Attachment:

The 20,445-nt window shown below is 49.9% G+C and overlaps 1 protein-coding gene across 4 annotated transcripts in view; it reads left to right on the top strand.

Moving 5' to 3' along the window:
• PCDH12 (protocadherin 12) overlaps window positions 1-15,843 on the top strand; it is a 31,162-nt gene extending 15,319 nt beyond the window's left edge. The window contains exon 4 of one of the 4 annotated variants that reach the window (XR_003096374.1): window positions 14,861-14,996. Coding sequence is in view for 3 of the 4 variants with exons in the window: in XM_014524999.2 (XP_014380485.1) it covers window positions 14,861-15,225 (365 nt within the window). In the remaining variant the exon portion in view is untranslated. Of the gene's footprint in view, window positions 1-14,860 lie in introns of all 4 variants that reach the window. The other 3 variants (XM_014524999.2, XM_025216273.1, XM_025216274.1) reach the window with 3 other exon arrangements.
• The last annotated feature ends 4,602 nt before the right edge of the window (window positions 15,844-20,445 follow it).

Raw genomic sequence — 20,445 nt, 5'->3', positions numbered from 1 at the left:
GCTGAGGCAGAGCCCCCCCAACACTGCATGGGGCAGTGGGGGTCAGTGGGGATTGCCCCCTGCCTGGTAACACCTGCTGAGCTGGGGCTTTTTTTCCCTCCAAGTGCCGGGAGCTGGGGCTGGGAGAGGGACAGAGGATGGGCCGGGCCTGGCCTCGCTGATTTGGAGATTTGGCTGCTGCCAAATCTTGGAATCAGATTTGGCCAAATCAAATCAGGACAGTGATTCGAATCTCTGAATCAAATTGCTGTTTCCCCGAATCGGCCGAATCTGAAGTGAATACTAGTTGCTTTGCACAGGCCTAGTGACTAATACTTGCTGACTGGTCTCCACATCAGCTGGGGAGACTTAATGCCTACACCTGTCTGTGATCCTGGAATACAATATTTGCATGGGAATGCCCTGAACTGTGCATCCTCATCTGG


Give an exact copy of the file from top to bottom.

The 20,445-nt window shown below is 49.9% G+C and overlaps 1 protein-coding gene across 4 annotated transcripts in view; it reads left to right on the top strand.

Moving 5' to 3' along the window:
• PCDH12 (protocadherin 12) overlaps window positions 1-15,843 on the top strand; it is a 31,162-nt gene extending 15,319 nt beyond the window's left edge. The window contains exon 4 of one of the 4 annotated variants that reach the window (XR_003096374.1): window positions 14,861-14,996. Coding sequence is in view for 3 of the 4 variants with exons in the window: in XM_014524999.2 (XP_014380485.1) it covers window positions 14,861-15,225 (365 nt within the window). In the remaining variant the exon portion in view is untranslated. Of the gene's footprint in view, window positions 1-14,860 lie in introns of all 4 variants that reach the window. The other 3 variants (XM_014524999.2, XM_025216273.1, XM_025216274.1) reach the window with 3 other exon arrangements.
• The last annotated feature ends 4,602 nt before the right edge of the window (window positions 15,844-20,445 follow it).

Raw genomic sequence — 20,445 nt, 5'->3', positions numbered from 1 at the left:
GCTGAGGCAGAGCCCCCCCAACACTGCATGGGGCAGTGGGGGTCAGTGGGGATTGCCCCCTGCCTGGTAACACCTGCTGAGCTGGGGCTTTTTTTCCCTCCAAGTGCCGGGAGCTGGGGCTGGGAGAGGGACAGAGGATGGGCCGGGCCTGGCCTCGCTGATTTGGAGATTTGGCTGCTGCCAAATCTTGGAATCAGATTTGGCCAAATCAAATCAGGACAGTGATTCGAATCTCTGAATCAAATTGCTGTTTCCCCGAATCGGCCGAATCTGAAGTGAATACTAGTTGCTTTGCACAGGCCTAGTGACTAATACTTGCTGACTGGTCTCCACATCAGCTGGGGAGACTTAATGCCTACACCTGTCTGTGATCCTGGAATACAATATTTGCATGGGAATGCCCTGAACTGTGCATCCTCATCTGG